Yes NYC definitely IS unique. I mean parts of Chicago or Philly come close, but maybe it's artificial (constructed through portrayals and American dominance) or it's the way NYC is treated, but Manhattan seems like sort of separate from anywhere else. No, they can't, but London just didn't feel as unique to me as NYC. I don't know, everything about NYC is just so 'New York.' There was a comic map which showed how New Yorkers viewed the world: everything west of the Hudson was irrelevant. Maybe it's that sheer insularity which adds to it. I actually found the London Underground lacked the character of the New York Subway. London lacks, for instance, the many delis/bodegas where you can choose from a buffet style array of things to eat at any hour of the day or night. London is not a true 24 hour city in the same way New York is. Manhattan sort of encloses you, while London sort of bleeds out into Greater London. New York's numbered avenues too make navigation a lot easier. Maybe because New York is the original modern big city, even if London is older and was bigger...New York FEELS like a vast concrete jungle, with seemingly endless skyscrapers. London is more a collection of neighbourhoods/villages stuck together interspersed with parkland. Which has it's benefits. London feels surprisingly local and manageable for a city of it's size, while NY overwhelms you with it's sheer urbanity.
There is a running joke in the UK that anything north of Watford is considered irrelevant by Londoners - I fail to see how that is any different to New Yorkers considering anything west of the Hudson irrelevant, but I am under the impression that you weren't aware of that - it seems there are many things about the UK's relationship with London that you are unaware of. That won't stop you from commenting on it like an expert though!

London has a clean underground - New York has a filthy, outdated one. I guess that is characterful and adds to the overall dirty vibe of New York, which is appealing to a certain type of person. Not sure why this is unique though. London's underground is very iconic because of its tube shape - hence 'The Tube'.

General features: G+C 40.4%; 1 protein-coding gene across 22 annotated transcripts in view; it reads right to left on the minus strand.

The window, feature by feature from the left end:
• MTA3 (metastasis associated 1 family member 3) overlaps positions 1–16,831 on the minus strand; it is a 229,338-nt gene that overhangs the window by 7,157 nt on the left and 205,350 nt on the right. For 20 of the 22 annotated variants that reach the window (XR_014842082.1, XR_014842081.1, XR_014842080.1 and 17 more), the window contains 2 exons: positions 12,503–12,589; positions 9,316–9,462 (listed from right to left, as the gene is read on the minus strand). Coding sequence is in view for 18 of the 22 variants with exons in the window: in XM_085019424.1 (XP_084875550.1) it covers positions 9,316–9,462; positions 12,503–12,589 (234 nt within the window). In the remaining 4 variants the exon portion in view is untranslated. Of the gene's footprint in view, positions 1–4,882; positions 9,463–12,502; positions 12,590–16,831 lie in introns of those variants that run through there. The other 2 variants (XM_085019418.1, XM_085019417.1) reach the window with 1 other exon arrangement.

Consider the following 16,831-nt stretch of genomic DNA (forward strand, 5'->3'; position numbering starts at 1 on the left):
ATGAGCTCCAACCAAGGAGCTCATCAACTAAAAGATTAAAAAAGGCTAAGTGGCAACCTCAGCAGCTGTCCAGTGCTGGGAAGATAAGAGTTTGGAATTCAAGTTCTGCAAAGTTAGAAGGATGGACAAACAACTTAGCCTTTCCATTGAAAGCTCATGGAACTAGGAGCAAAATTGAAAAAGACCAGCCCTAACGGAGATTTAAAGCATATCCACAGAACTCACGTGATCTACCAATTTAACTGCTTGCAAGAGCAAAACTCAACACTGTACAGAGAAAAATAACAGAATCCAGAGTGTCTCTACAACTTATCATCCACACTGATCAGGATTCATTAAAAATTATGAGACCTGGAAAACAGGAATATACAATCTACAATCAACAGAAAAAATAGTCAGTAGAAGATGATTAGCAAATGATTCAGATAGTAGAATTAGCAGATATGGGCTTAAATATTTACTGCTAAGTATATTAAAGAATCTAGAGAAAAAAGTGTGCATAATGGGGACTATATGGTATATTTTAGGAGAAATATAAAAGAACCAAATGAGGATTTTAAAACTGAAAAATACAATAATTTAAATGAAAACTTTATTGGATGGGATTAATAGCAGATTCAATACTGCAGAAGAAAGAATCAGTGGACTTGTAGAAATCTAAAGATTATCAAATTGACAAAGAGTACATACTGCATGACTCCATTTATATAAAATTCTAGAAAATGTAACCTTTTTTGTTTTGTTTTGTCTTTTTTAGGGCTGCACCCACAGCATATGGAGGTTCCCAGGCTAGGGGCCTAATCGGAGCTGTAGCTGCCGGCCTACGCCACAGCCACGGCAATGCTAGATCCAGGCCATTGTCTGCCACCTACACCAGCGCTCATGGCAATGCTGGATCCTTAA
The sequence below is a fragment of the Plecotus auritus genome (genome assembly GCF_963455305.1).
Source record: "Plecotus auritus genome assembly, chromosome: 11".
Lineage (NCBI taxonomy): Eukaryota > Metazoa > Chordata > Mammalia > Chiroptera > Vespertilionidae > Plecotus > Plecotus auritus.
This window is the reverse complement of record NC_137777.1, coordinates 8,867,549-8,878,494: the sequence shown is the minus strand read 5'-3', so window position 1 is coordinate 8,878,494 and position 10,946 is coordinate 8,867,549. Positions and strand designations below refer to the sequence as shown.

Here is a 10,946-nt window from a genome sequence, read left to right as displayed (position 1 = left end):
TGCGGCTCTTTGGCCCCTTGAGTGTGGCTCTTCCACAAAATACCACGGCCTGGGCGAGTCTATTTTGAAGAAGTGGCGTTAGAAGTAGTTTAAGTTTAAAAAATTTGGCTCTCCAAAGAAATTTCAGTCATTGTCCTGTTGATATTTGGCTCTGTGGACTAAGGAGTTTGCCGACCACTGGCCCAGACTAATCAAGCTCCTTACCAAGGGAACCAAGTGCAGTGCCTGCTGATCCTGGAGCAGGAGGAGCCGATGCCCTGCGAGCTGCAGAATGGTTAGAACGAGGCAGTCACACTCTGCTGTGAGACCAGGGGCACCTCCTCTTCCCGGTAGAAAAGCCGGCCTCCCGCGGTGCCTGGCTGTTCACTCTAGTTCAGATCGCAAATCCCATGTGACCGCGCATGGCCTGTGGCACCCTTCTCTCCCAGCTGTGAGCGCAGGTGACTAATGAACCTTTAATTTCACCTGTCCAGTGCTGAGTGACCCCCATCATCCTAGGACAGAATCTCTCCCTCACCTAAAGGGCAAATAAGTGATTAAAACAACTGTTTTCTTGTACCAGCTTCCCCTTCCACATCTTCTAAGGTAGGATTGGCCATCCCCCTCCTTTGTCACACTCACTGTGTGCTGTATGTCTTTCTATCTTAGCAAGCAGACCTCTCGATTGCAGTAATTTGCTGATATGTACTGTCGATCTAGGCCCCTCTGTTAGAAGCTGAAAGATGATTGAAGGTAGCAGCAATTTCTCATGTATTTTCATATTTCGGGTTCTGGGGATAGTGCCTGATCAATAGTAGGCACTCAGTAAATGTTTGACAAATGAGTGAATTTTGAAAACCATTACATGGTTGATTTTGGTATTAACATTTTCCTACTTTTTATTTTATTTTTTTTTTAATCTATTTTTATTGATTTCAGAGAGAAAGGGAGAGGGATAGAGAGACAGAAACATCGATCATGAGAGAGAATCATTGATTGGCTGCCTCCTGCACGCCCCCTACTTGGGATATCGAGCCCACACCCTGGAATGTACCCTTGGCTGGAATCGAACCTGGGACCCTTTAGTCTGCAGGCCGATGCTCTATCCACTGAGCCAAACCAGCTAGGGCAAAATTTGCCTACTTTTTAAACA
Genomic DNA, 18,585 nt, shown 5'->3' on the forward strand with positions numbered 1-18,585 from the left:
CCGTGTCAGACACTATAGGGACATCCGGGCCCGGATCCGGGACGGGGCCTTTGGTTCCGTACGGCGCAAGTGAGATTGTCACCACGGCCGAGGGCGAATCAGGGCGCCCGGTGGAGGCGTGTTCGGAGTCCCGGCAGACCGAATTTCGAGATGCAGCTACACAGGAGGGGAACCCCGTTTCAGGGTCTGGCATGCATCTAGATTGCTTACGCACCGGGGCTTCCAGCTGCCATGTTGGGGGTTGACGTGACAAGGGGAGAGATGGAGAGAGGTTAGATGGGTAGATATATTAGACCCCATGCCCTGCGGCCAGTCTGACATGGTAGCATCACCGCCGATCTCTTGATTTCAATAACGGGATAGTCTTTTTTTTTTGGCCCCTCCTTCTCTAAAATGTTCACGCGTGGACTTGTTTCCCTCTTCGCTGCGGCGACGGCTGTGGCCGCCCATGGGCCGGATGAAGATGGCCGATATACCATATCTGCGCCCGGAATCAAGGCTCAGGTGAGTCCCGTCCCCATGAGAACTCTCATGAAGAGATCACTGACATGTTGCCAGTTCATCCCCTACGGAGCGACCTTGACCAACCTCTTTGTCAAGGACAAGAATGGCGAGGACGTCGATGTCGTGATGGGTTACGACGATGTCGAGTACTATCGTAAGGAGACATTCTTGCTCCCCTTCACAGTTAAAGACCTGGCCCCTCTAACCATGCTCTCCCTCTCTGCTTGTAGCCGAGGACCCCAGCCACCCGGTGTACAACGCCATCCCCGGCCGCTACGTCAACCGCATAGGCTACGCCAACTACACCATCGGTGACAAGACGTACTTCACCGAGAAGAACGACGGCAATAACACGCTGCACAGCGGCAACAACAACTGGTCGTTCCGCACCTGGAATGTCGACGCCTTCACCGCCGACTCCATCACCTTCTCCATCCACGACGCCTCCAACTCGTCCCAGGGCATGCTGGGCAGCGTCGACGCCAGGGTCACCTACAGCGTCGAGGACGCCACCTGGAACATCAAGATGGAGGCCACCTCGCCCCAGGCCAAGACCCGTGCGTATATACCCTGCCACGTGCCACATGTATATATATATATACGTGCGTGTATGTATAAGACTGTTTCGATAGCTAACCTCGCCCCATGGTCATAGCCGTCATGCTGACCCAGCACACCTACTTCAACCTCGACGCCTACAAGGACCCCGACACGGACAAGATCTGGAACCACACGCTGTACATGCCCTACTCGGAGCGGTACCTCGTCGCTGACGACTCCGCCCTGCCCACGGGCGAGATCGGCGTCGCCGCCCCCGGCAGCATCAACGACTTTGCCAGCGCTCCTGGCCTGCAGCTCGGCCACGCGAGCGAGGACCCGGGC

London is, essentially, lots of former towns and villages that merged overtime - but you need to make a fair comparison. Once you go beyond Queens and the Bronx, you descend into bland suburban housing with no redeeming qualities, no different to the low-rise suburban housing of Outer London - the only difference is that all of London, both the inner-city and the suburbs, are governed by a single authority - the Greater London Authority, and the Mayor of London, so while Croydon is definitely London, somewhere like Westchester County might not be considered New York, even though they are effectively the same thing and function in the same way - suburbs.
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Old 11-23-2013, 12:08 PM
 
Location: Melbourne, Australia
9,556 posts, read 20,795,965 times
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Quote:
Originally Posted by dunno what to put here View Post
There is a running joke in the UK that anything north of Watford is considered irrelevant by Londoners - I fail to see how that is any different to New Yorkers considering anything west of the Hudson irrelevant, but I am under the impression that you weren't aware of that - it seems there are many things about the UK's relationship with London that you are unaware of. That won't stop you from commenting on it like an expert though!

London has a clean underground - New York has a filthy, outdated one. I guess that is characterful and adds to the overall dirty vibe of New York, which is appealing to a certain type of person. Not sure why this is unique though. London's underground is very iconic because of its tube shape - hence 'The Tube'.